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Archive for the ‘Fr Macken’ Category

Sometimes a bright sunny morning just has more to it then those wonders. You get a feeling that something great  could happen, and that certainly seemed to be the case this morning. Only two days ago the call came through. Fr Macken couldn’t sleep, his days were all jittery and he tried to avoid telling anyone why he was so excited. Now the morning had come and he stood at the front door of the church, slowly swaying from side to side, not trying to be too obvious. He struggled so hard to try and conceal a smile and watched down the hill of the village as he saw them gradually make there way up the street.

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The Other Church

Father Macken stood at the edge of the path opposite the building. He felt like he had been standing there for an hour but in reality no doubt it was minutes.

He slowly stepped onto the street glancing each way, all was clear, although the fact was that tractors moved reasonably slowly and the noise they made would give more than sufficient warning of an impending impact. It was gradual progress that finally delivered him to the other side and he could now hear voices coming from inside. But he wasn’t listening to what was being said.

The words going through his mind were those of his old mentor. They had haunted him since he had been ordained and he had always ignored them.

“If you want to get to know the congregation that come to your Church on a Sunday Morning, you’ll need to go to theirs on a Sunday afternoon.”

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The Confessional

Sitting in the middle compartment of the confessional, Fr Macken would often take the few moments of darkness and silence to relax, and think of nice things. For this hour, he had total control over the amount of time a parishioner could have access to him, and he felt guilty to admit that he enjoyed that feeling. There had been three people kneeling in the pews as he approached, they would have to wait until he switched on his light, he smiled. As he did so he heard a shuffling sound from outside and could tell it was growing closer. He looked at the switch for his outside light to show he was ready, no, definitely off. There was some frantic louder whisper noises and a grunt in reply. Suddenly the door to one of the other compartments was yanked open and someone struggled to get it. The confessional swayed slightly as the queue jumper tried to turn and get settled, finally pulling the door closed and falling into the seat with a thud.

“Jayzuz,” came the muffled sound behind the screen, “can’t see a bleedin thing.”

There was a tapping sound on the small sliding hatch, “Here, are you there Father? Open up and give us a bit of light will ye?”

One great advantage of the darkness was Fr Macken could use any face he wanted, and he had his best scowl on now. He reached up and slowly slid back the small panel concealing the mesh between the compartments.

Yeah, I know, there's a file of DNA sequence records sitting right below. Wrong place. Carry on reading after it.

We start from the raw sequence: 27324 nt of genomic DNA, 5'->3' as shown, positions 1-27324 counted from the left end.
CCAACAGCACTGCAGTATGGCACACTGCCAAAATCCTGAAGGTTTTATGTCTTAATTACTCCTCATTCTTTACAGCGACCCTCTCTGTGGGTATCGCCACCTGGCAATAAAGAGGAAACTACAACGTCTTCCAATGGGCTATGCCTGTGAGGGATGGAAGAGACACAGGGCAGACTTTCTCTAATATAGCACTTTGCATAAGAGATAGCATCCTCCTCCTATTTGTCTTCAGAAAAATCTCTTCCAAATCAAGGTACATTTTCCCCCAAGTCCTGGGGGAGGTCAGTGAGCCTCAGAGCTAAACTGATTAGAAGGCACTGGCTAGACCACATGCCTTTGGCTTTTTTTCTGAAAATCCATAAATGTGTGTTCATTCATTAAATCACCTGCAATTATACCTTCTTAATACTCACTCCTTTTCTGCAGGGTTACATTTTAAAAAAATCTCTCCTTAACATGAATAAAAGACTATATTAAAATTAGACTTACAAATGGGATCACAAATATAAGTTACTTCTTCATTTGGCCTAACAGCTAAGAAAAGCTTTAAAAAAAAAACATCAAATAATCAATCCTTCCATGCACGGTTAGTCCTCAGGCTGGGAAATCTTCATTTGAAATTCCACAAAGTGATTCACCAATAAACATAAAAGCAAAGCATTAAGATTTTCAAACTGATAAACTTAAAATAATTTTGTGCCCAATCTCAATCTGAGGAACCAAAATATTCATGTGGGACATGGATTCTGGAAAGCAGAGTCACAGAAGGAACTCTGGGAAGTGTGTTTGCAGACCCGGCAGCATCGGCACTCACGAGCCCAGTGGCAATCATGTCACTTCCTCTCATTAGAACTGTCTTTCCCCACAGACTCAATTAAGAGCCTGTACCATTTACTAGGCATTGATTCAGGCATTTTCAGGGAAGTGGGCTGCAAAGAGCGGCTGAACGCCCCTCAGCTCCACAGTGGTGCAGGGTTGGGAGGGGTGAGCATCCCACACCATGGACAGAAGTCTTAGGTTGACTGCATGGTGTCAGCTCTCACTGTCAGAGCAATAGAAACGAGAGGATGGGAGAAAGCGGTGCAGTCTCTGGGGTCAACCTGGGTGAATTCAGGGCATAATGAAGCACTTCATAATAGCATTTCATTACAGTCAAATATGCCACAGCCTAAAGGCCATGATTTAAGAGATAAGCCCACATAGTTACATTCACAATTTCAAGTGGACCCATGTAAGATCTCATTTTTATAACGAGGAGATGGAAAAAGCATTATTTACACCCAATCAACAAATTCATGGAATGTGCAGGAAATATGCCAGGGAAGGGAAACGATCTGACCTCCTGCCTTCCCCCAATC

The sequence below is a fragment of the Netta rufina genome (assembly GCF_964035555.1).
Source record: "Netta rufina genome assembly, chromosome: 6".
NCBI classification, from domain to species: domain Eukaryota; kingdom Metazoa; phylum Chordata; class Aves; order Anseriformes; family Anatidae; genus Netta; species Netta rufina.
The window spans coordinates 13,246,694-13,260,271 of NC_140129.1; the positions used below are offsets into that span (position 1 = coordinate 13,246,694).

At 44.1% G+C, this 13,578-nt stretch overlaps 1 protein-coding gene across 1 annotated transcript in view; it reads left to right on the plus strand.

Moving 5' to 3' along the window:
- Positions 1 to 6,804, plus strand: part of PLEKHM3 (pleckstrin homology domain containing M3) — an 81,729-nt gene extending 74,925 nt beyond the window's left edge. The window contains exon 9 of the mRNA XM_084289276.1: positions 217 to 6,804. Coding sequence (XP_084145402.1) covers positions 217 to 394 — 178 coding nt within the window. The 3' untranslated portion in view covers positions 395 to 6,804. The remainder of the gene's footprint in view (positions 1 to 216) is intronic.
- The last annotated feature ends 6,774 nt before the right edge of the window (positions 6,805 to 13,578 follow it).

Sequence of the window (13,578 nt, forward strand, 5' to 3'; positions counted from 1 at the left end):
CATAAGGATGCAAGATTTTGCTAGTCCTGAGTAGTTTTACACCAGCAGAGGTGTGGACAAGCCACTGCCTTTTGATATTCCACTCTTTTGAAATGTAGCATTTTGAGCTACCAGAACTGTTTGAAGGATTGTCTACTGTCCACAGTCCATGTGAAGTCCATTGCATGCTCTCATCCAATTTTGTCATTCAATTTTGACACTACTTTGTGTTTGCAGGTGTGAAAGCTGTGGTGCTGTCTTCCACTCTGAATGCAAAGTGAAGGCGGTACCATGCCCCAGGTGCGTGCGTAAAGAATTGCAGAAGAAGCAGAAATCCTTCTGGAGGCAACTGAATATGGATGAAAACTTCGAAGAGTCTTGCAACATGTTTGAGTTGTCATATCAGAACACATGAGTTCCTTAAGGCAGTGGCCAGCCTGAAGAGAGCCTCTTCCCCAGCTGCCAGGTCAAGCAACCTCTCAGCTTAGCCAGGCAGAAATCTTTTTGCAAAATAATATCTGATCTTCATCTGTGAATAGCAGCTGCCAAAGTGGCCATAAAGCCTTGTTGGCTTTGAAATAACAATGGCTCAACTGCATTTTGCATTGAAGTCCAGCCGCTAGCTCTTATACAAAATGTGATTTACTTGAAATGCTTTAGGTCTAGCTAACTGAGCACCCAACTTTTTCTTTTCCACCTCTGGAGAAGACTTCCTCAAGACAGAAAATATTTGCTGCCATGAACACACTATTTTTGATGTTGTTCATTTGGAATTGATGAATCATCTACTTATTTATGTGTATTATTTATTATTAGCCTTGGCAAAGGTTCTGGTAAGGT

As he did so he heard what he could only describe as a long loud and very effective impression of a trombone.

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“Have you seen it?” She shouted. “Well?” “Have you seen it. A disgrace. Well?”

Father Macken looked at her. “Sorry Mrs O’Reilly, seen what?”

“It’s a disgrace I tell you, shouldn’t be allowed. You should do something about it, I can’t believe it. How did you let that go on here?” she said as she took off at an unusually fast pace towards the coffee shop, timing her arrival as normal with the rest of the retired ladies in the area.

He stood a moment wondering what the issue was and then suddenly felt himself propelled forward, impacted by a man in a rush wearing a cap.

“Oh, sorry Father. Didn’t see you there! The bend’s not the best place to hang around, if you know what I mean?”

“Mr Flavin. Is everything alright?”

“Oh it is Father, I’m just a bit late, see, it’s 11, I should be there at 11.”

Father Macken watched as the normally somewhat arthritic Pa Flavin meandered his way up the hill and disappeared around the entrance to the church on towards the centre. It was a beautiful day, quiet and peaceful besides the two sudden interruptions he had had. To the right was the hill, to the left the way to the stream in the park. He was feeling lazy, and turned left.

There’s no great effort anywhere in the village, just not that big. This time of day people were working, sleeping, gossiping or doing nothing, which was probably the worst of them all. After getting his ass smacked by the powerfully sprung wooden gate to the park, he sat on the nearest bench and sighed, perfect. (more…)

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“Father?”

The old short woman said politely and waited.

“Father?” this time a little louder. Her folded arms tensing a little.

“Father!” she shouted, brow furrowed, lips now pursed concealing clenched teeth.

“What?, what? what’s wrong?” the priest jumped to his feet knocking over the pew he was kneeling at.

“I’ve been calling you Father Macken, the Butler’s here to see you.”

“Oh Mrs Sullivan, em, I was in the middle of my Divine Office”

The old lady looked at him, then slowly moved her head to the left and her eyes even further, then back.

“We’re in the Church, Father.”

“My Devine Office, part of my daily prayers. It’s a time, several times a day, when I have solitude and can pray direct to God. Didn’t Father Cullen perform Devine Office during the day?”

She shrugged her shoulders and started to turn away.

“Hhhm!, We were lucky if Father Cullen managed to perform Mass,” she said as she started to move back towards the sacristy. (more…)

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